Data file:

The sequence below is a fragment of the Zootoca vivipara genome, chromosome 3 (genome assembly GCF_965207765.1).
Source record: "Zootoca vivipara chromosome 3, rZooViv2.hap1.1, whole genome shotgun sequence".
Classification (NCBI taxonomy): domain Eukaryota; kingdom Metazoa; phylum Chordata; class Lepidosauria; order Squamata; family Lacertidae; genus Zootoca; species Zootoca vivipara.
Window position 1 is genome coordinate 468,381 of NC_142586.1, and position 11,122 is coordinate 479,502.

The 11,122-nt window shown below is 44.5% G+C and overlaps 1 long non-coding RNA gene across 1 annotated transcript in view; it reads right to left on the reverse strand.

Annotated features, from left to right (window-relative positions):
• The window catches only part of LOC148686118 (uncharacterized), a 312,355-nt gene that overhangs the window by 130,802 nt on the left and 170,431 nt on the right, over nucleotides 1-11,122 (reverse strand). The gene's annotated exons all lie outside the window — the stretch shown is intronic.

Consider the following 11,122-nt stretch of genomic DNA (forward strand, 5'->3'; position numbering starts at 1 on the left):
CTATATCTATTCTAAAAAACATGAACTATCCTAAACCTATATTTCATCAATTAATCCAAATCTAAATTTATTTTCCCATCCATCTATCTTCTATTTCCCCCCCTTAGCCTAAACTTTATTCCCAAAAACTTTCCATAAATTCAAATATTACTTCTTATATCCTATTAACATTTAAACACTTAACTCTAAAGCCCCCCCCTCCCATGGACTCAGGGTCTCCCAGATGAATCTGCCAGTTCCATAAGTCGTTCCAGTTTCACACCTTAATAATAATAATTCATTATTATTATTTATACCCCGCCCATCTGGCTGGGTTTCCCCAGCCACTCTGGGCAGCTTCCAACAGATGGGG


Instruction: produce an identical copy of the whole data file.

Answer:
The sequence below is a fragment of the Zootoca vivipara genome, chromosome 3 (genome assembly GCF_965207765.1).
Source record: "Zootoca vivipara chromosome 3, rZooViv2.hap1.1, whole genome shotgun sequence".
Classification (NCBI taxonomy): domain Eukaryota; kingdom Metazoa; phylum Chordata; class Lepidosauria; order Squamata; family Lacertidae; genus Zootoca; species Zootoca vivipara.
Window position 1 is genome coordinate 468,381 of NC_142586.1, and position 11,122 is coordinate 479,502.

The 11,122-nt window shown below is 44.5% G+C and overlaps 1 long non-coding RNA gene across 1 annotated transcript in view; it reads right to left on the reverse strand.

Annotated features, from left to right (window-relative positions):
• The window catches only part of LOC148686118 (uncharacterized), a 312,355-nt gene that overhangs the window by 130,802 nt on the left and 170,431 nt on the right, over nucleotides 1-11,122 (reverse strand). The gene's annotated exons all lie outside the window — the stretch shown is intronic.

Consider the following 11,122-nt stretch of genomic DNA (forward strand, 5'->3'; position numbering starts at 1 on the left):
CTATATCTATTCTAAAAAACATGAACTATCCTAAACCTATATTTCATCAATTAATCCAAATCTAAATTTATTTTCCCATCCATCTATCTTCTATTTCCCCCCCTTAGCCTAAACTTTATTCCCAAAAACTTTCCATAAATTCAAATATTACTTCTTATATCCTATTAACATTTAAACACTTAACTCTAAAGCCCCCCCCTCCCATGGACTCAGGGTCTCCCAGATGAATCTGCCAGTTCCATAAGTCGTTCCAGTTTCACACCTTAATAATAATAATTCATTATTATTATTTATACCCCGCCCATCTGGCTGGGTTTCCCCAGCCACTCTGGGCAGCTTCCAACAGATGGGG